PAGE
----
The footprint Charlie Spoonhour left on Missouri State Bears basketball is almost too large to measure. The impact he left in the hearts of all who knew him is not.

The coach who ushered in the start of the Missouri State success story in Division I, Coach Spoonhour passed away peacefully and surrounded by his family at his home in North Carolina on Feb. 1. He was 72 and was survived by his wife, Vicki, and sons Jay and Stephen. Spoonhour was diagnosed with idiopathic pulmonary fibrosis in 2010.

The 2011-12 basketball season is the 25th anniversary of the Bears' first NCAA tournament appearance at the Division I level. Spoonhour was the architect of that memorable national tourney trip to Atlanta in 1987 as the 13th-seeded Bears barged into town riding a 14-game winning streak and promptly upset the fourth-seeded Clemson Tigers to become the winningest team in what was then nearly 80 seasons of Bears' basketball. The hopes and dreams of legions of Bears' followers haven't leveled off in the quarter century since.

A native of the Ozarks who got his college coaching start as a Bears' assistant to Bill Thomas and Jay Kinser from 1969 to 1972, Spoon's start in Springfield was itself the stuff of stories. His arrival on campus gave the Bears' a three-person coaching staff for the first time and his desk was in a mechanical equipment room behind Thomas's office in the southeast corner of the upper concourse of McDonald Arena. Spoon referred to it as the "fan room."

After 11 years away and two head coaching jobs at the junior college level and positions as an assistant at two Big 12 Conference schools, Spoon returned as Bears' head coach in 1983. What he gave the program and the school over the next nine seasons tacked a magnificent new chapter of success at the NCAA Division I level onto a program which had known nothing but winning for decades.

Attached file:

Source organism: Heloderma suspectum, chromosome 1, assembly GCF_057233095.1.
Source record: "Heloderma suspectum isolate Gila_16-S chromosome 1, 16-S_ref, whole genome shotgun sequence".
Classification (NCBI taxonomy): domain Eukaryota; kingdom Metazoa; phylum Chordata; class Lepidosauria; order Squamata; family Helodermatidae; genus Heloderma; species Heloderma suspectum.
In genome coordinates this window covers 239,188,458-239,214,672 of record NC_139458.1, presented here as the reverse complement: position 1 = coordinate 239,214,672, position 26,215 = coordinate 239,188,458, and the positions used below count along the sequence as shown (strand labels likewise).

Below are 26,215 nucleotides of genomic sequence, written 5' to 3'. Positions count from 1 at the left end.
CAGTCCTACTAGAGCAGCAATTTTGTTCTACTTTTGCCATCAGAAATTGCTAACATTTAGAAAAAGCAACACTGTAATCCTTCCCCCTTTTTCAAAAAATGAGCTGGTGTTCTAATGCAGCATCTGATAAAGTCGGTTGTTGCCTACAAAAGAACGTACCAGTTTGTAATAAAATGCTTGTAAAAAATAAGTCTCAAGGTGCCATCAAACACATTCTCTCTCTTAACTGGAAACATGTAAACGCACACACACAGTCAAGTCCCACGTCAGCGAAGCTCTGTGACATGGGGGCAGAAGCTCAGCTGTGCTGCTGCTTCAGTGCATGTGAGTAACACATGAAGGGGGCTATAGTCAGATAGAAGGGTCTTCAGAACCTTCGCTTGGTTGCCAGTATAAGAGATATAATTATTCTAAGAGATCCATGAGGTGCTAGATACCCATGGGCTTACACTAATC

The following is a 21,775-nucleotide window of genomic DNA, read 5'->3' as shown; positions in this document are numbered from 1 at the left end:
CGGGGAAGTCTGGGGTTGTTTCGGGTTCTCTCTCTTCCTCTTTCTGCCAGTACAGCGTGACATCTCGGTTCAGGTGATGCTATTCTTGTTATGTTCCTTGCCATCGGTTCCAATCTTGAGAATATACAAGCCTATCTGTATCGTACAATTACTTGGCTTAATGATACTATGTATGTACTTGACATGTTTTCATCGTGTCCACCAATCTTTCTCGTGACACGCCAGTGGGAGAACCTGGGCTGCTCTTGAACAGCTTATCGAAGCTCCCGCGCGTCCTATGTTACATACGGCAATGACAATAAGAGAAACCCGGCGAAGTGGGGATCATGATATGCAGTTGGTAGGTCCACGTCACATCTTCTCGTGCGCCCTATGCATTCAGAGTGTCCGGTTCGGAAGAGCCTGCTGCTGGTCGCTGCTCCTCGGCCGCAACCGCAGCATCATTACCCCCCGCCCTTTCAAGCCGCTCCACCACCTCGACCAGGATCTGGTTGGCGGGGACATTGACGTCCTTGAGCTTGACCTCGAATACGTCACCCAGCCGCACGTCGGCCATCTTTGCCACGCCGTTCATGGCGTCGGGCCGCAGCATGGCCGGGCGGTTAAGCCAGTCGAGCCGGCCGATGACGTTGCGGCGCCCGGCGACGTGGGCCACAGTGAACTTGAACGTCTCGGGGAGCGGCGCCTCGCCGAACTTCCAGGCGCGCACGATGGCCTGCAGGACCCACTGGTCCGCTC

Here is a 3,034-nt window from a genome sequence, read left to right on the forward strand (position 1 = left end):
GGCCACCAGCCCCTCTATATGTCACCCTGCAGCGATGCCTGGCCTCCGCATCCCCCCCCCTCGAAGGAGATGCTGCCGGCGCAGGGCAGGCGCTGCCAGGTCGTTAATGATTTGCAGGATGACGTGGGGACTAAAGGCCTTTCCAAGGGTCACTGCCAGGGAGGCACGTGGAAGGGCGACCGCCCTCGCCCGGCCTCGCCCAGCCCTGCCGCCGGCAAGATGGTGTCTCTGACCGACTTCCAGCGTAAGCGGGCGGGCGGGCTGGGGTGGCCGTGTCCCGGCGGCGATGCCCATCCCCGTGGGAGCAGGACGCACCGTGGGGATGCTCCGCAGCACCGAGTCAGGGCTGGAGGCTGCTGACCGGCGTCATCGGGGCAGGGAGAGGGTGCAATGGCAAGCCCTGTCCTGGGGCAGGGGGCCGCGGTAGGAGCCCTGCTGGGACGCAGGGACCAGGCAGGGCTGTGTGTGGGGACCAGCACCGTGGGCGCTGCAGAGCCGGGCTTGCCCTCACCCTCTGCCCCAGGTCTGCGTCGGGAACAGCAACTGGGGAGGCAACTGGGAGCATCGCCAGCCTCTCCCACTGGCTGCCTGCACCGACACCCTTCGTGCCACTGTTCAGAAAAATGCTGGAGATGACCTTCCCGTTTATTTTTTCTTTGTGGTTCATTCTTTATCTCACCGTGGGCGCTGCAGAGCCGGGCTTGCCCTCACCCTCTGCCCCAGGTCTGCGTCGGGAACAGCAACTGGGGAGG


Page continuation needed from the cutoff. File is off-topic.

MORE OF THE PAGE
Beginning with a team where his starting center stood 6-feet, 3-inches, Spoon had the Bears in the National Invitation Tournament by his third year at MSU. MSU hosted and knocked off Pittsburgh and Marquette in that 1986 NIT and got within one point of a trip to the tourney semifinals in New York's Madison Square Garden.

Spoonhour's teams won 197 games in his nine MSU seasons, taking the school to seven straight 20-victory campaigns with postseason tournament appearances. He authored the first five of the six trips MSU has made into the NCAA tournament, won four straight Mid-Continent Conference championships and chalked up the Bears' only Missouri Valley Conference tournament title.

He did it with a patient offense and a tenacious man-to-man team defense where players learned to guard without fouling. In his years with the Bears, his teams MADE 600 more free throws than their opponents ATTEMPTED.

During Spoon's time at Missouri State, the rulesmakers added the shot clock and the three-point field goal. Through those major changes, he never altered his approach to how he coached the game.

He left Springfield in 1992 for seven seasons coaching at Saint Louis University, spent three years at Nevada-Las Vegas and then became a highly-sought analyst for college basketball telecasts. His career record for 19 seasons as a college head coach was 373-202.

And, the unique nature of the man's demeanor and his unbelievable sense of humor sometimes made his coaching talents seem like an afterthought.

He remembered people and stories and good times like few folks any of us have ever known. And, his ability to spin off a one-liner, tell a story or lighten a serious moment made everyone around him better on a daily basis.

He was a one-of-a-kind original who inspired as many funny stories as he told and the loyalty and friendship of everyone he knew.

He was a special person and a special coach. He was a true Bear.

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